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Sure, you’ve heard of Anne Frank. But what about Hannah Senesh?
In 1944, Hungarian-born poet Hannah Senesh was safe in Palestine, working the land with a group of young Zionist immigrants, most of whom had fled European persecution. But when word of Hitler’s Final Solution reached Senesh and her friends, a small group of them volunteered to go back and rescue Jews. They parachuted back into Hungary, where Hannah was captured, imprisoned, tortured and eventually executed for treason. Her mother, who had been unable to leave Hungary, was a witness to her daughter’s heroism; after Hannah’s execution and her own subsequent deportation on a death march, Hannah’s mother escaped, and lived to tell both her and her daughter’s stories. Many of Hannah’s writings survived the war and have become part of the canon of beloved Israeli literature.
Now this relatively unknown story gains some visibility with “Blessed is the Match,” a new documentary directed by Roberta Grossman, an experienced and award-winning filmmaker. The film (watch the trailer) has some Hollywood weight to it, with “Friends” creator Marta Kauffman as executive producer (“Weeds” creator Jenji Kohan is also listed in the credits). The remarkably filmed picture also features the voices of Joan Allen and Alona Tal, giving voice to the diaried words of Catherine and Hannah Senesh.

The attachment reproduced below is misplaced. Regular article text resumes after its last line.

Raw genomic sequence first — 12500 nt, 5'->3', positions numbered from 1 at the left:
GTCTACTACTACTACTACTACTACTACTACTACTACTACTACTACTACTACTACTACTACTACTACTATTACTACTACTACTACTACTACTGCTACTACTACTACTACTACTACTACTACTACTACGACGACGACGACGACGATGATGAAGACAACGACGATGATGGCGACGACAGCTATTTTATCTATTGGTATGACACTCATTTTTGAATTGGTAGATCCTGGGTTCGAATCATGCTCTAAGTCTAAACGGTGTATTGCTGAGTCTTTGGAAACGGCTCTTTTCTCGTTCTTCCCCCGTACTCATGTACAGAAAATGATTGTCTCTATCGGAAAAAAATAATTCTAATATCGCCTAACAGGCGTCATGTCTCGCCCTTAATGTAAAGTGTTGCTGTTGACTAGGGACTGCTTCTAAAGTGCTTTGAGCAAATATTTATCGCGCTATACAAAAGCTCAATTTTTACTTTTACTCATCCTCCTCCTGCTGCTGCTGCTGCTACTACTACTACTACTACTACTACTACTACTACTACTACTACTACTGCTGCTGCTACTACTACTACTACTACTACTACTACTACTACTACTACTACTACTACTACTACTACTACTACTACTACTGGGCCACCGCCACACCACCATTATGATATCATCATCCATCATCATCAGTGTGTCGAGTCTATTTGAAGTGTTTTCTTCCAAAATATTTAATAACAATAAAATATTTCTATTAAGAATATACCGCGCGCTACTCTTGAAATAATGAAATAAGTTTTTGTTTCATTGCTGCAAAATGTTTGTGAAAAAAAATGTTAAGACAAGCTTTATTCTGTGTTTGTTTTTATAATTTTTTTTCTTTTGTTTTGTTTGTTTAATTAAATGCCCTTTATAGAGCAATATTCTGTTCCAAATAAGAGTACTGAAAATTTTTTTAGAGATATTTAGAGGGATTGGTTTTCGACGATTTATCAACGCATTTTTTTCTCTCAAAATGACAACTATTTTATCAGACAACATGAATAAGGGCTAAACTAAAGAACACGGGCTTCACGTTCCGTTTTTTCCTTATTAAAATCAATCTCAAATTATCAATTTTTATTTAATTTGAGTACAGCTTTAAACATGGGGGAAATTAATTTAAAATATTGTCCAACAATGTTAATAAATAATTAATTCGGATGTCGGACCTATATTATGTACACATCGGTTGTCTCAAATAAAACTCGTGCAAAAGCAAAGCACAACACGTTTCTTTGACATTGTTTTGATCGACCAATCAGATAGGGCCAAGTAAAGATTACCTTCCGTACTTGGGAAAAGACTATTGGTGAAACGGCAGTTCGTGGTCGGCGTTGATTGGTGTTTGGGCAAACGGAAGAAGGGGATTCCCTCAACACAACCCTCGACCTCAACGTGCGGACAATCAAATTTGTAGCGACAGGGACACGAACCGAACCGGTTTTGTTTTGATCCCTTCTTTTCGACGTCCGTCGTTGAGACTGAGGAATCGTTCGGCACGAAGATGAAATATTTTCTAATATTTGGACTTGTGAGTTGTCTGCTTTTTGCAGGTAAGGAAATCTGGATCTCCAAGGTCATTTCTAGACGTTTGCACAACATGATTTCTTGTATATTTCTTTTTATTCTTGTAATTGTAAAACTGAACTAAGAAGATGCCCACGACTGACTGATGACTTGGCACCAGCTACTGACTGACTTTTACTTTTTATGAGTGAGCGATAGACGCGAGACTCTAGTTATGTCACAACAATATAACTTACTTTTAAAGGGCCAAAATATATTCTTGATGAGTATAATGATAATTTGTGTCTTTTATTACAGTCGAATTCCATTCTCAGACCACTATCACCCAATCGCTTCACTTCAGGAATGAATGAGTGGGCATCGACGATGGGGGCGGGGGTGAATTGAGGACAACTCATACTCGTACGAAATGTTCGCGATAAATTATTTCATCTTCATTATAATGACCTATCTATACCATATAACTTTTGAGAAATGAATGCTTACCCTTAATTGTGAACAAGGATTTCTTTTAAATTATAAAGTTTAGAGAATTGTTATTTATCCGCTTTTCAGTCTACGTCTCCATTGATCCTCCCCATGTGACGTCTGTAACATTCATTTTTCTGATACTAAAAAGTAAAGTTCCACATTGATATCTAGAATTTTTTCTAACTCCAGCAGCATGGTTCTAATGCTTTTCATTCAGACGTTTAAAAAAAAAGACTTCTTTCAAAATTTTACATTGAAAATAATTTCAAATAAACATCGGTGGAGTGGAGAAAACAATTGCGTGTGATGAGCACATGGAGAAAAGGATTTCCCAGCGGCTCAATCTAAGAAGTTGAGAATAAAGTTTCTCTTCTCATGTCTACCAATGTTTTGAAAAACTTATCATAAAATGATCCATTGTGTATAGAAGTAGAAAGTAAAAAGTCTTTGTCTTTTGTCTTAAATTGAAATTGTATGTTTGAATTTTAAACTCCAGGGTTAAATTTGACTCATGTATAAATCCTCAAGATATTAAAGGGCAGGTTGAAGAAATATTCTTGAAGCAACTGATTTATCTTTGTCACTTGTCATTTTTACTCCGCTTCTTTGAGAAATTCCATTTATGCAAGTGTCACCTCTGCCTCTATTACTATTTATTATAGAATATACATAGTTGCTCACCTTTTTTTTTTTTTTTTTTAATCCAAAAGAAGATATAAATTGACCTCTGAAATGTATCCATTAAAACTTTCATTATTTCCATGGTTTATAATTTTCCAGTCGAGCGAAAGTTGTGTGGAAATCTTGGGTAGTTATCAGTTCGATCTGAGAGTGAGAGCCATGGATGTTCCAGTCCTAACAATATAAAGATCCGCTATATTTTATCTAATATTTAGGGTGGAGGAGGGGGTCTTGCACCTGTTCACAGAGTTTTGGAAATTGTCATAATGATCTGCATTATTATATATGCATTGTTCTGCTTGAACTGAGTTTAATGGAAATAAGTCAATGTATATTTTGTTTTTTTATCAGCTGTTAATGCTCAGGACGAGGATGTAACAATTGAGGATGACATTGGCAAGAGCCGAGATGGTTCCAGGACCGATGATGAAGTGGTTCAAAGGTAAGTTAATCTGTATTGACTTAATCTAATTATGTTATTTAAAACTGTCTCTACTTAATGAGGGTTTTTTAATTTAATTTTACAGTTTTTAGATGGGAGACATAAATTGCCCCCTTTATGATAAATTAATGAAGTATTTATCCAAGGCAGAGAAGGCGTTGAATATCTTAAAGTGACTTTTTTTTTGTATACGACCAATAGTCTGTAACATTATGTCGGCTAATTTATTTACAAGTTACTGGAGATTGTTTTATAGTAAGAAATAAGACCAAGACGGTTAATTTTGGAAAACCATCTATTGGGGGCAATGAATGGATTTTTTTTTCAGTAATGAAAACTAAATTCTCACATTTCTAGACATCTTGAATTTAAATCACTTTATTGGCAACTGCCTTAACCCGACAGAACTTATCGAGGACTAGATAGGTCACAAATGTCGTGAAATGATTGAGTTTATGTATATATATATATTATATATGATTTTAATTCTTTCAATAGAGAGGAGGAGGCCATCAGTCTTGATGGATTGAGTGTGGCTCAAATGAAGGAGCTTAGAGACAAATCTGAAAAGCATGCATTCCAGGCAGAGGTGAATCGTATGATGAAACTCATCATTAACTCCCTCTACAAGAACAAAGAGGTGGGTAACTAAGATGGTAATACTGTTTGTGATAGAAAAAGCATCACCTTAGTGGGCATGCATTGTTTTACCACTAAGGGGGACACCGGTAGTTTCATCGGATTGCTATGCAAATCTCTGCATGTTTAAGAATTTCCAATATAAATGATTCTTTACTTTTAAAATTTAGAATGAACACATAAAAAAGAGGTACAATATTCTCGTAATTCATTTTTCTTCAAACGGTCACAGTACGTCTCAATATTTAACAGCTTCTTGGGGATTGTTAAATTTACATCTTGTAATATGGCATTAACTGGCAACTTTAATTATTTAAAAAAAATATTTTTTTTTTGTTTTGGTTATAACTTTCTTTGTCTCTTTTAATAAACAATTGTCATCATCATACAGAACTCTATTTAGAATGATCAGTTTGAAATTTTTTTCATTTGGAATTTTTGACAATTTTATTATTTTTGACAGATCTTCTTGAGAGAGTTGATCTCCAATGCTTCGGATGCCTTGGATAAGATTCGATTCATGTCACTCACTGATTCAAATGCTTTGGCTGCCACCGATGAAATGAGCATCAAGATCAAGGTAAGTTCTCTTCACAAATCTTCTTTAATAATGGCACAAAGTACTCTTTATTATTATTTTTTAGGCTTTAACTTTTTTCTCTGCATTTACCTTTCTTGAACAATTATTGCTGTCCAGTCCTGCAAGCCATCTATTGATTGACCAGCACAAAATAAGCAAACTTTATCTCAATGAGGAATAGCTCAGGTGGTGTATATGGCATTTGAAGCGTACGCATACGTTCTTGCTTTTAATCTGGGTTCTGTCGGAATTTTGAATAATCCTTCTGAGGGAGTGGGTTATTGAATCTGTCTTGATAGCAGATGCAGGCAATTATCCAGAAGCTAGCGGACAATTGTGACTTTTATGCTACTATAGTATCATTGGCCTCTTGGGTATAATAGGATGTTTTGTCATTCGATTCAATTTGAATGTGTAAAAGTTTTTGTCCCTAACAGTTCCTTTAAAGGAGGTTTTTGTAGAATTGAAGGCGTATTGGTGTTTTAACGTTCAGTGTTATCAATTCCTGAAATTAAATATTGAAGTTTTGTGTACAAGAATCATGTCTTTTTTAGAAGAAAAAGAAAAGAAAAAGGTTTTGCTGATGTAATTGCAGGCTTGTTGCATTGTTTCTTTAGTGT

I attended a screening of the film this week in Los Angeles, which featured a Q & A with Grossman and Kauffman afterwards. During the discussion, the moderator called the film “a love letter from a mother to a daughter.” Grossman agreed that she didn’t see it as a Holocaust story, more as a mother-daughter story, and Kauffman called it “a gift to all our daughters.” Discussion also centered on the fact that there seems to be a Holocaust movie trend nowadays, from Tom Cruise’s Hitler assassination attempt film “Valkyrie” to Nazi-trials in “The Reader,” and from Jewish partisan movements in “Defiance” to the upcoming and highly anticipated Tarantino remake of “Inglourious Basterds” [sic]. The filmmakers attribute this to the passage of time. “First there were films about the enormity [of the Holocaust], then about individuals, then about resistance,” Grossman says, noting that there are “all kinds of resistance: finding a way to feed your children, doing an act of kindness in a concentration camp is an act of resistance.”
Kauffman shares her son’s comment: “It’s important to show the world that there are badass Jews out there.”
When asked to comment about releasing the film in the shadow of the conflict in Israel and Gaza, its executive producer said that “it gives a fair explanation of why the Jews needed Palestine, which is something that especially the younger generation is not aware of, the need for a safe place.”
“Beyond that,” she concluded, “it tells the story of a mother and a daughter.”
Check out the trailer for “Blessed is the Match.”
For screening locations and times, see the film’s website.

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